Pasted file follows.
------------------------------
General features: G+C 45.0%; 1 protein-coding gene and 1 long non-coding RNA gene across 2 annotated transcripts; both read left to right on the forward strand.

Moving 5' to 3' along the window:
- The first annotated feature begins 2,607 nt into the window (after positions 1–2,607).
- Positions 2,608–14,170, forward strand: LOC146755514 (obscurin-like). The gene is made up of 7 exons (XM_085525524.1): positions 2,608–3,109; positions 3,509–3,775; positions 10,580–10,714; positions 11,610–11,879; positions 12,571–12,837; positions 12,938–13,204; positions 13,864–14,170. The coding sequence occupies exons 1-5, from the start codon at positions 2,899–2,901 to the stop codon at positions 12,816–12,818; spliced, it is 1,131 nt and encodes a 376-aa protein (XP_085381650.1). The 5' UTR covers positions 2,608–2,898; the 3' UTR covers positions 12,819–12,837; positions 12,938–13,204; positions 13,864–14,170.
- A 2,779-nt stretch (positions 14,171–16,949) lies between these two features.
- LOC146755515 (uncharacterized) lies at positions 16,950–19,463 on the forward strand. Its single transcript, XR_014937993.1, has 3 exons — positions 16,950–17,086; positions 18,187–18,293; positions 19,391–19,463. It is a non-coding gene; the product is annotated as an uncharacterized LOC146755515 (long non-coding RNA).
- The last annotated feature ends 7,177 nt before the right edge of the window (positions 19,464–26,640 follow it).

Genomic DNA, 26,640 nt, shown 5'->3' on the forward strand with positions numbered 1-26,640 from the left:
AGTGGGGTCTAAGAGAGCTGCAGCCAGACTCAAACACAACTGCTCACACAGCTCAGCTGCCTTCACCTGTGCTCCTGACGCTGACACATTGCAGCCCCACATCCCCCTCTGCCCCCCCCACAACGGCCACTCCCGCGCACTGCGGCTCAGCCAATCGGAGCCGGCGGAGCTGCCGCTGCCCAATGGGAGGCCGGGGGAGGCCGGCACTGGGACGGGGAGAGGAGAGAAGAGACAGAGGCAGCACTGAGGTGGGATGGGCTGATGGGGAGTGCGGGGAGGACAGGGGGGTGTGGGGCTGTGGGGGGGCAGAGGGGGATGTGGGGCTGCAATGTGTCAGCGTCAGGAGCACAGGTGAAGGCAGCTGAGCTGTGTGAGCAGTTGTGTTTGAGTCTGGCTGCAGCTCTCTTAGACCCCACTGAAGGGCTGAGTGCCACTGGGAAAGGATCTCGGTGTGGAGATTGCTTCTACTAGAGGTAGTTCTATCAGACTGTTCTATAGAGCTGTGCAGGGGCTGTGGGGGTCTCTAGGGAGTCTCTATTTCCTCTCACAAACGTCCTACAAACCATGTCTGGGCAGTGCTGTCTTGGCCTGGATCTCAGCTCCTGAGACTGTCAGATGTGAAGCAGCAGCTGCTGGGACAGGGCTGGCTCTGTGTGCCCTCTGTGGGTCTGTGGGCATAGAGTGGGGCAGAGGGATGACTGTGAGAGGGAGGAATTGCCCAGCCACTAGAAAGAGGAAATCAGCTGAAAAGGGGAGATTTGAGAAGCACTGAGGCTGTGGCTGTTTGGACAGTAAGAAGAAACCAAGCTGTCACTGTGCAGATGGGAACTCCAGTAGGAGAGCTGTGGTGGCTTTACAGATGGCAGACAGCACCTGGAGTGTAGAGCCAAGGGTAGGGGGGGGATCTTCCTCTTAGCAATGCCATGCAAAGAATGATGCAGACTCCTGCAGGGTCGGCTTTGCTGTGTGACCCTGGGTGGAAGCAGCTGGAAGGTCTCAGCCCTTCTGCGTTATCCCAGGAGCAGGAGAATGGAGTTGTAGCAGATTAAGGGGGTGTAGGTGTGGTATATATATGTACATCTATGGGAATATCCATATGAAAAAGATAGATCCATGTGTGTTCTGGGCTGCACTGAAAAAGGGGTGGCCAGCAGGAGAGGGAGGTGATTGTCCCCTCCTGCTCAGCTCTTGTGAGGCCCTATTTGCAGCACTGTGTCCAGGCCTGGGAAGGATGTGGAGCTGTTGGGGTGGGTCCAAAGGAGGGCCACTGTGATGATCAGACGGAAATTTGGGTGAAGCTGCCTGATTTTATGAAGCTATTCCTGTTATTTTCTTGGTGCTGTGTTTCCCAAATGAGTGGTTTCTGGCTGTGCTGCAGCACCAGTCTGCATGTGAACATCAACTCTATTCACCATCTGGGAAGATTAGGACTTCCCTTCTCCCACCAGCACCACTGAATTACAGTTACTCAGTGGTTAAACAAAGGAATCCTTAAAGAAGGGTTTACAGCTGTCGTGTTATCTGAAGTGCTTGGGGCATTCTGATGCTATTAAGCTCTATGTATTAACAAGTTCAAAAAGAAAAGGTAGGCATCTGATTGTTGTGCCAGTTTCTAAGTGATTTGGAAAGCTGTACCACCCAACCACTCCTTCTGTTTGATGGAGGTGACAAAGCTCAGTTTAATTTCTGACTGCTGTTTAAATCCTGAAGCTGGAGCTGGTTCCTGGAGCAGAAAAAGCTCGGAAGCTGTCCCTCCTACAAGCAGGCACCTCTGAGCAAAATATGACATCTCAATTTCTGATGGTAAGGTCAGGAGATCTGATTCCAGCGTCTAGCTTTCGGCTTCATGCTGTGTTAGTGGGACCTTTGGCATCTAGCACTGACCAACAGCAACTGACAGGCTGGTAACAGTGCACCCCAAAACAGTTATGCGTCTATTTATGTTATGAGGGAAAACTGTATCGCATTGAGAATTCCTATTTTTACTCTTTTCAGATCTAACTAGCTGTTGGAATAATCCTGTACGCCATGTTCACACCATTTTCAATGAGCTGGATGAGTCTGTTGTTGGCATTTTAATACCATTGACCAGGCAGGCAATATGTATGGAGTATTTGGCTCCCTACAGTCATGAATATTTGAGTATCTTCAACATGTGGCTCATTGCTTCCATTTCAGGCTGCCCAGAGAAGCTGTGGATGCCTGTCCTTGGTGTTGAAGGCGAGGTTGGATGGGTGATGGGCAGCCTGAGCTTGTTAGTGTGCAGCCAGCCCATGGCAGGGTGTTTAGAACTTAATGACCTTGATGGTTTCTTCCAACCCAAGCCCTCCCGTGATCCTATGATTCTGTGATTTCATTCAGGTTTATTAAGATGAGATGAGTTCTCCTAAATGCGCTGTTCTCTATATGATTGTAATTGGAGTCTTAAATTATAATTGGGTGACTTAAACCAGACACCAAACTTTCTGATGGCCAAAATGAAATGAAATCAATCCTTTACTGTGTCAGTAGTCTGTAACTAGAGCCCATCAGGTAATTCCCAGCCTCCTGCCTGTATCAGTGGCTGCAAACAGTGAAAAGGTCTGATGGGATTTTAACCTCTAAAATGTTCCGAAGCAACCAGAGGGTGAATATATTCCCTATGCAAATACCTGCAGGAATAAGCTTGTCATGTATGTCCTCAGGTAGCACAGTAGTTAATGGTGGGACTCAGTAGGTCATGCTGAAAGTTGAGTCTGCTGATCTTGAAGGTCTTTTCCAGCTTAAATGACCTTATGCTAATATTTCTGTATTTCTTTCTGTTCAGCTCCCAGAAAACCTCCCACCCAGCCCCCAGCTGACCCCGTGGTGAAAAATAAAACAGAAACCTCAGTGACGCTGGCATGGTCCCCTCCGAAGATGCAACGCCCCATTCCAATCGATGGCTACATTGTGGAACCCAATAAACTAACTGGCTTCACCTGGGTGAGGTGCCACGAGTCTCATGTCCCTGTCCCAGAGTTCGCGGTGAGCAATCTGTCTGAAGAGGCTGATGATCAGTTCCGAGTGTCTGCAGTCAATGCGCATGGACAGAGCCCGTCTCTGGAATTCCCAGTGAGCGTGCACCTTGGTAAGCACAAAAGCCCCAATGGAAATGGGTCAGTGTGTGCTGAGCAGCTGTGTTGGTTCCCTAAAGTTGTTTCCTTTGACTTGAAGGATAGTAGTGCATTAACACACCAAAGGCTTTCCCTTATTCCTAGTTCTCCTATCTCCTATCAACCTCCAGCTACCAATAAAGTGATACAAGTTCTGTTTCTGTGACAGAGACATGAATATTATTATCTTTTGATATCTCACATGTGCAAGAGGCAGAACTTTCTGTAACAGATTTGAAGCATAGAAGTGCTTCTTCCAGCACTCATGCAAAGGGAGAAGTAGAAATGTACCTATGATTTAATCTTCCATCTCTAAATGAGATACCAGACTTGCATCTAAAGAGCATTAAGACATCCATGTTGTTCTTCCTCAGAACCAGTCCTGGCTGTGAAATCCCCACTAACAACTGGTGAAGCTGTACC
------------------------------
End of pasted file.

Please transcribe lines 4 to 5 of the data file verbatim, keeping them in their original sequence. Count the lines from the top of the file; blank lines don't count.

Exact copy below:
- Positions 2,608–14,170, forward strand: LOC146755514 (obscurin-like). The gene is made up of 7 exons (XM_085525524.1): positions 2,608–3,109; positions 3,509–3,775; positions 10,580–10,714; positions 11,610–11,879; positions 12,571–12,837; positions 12,938–13,204; positions 13,864–14,170. The coding sequence occupies exons 1-5, from the start codon at positions 2,899–2,901 to the stop codon at positions 12,816–12,818; spliced, it is 1,131 nt and encodes a 376-aa protein (XP_085381650.1). The 5' UTR covers positions 2,608–2,898; the 3' UTR covers positions 12,819–12,837; positions 12,938–13,204; positions 13,864–14,170.
- A 2,779-nt stretch (positions 14,171–16,949) lies between these two features.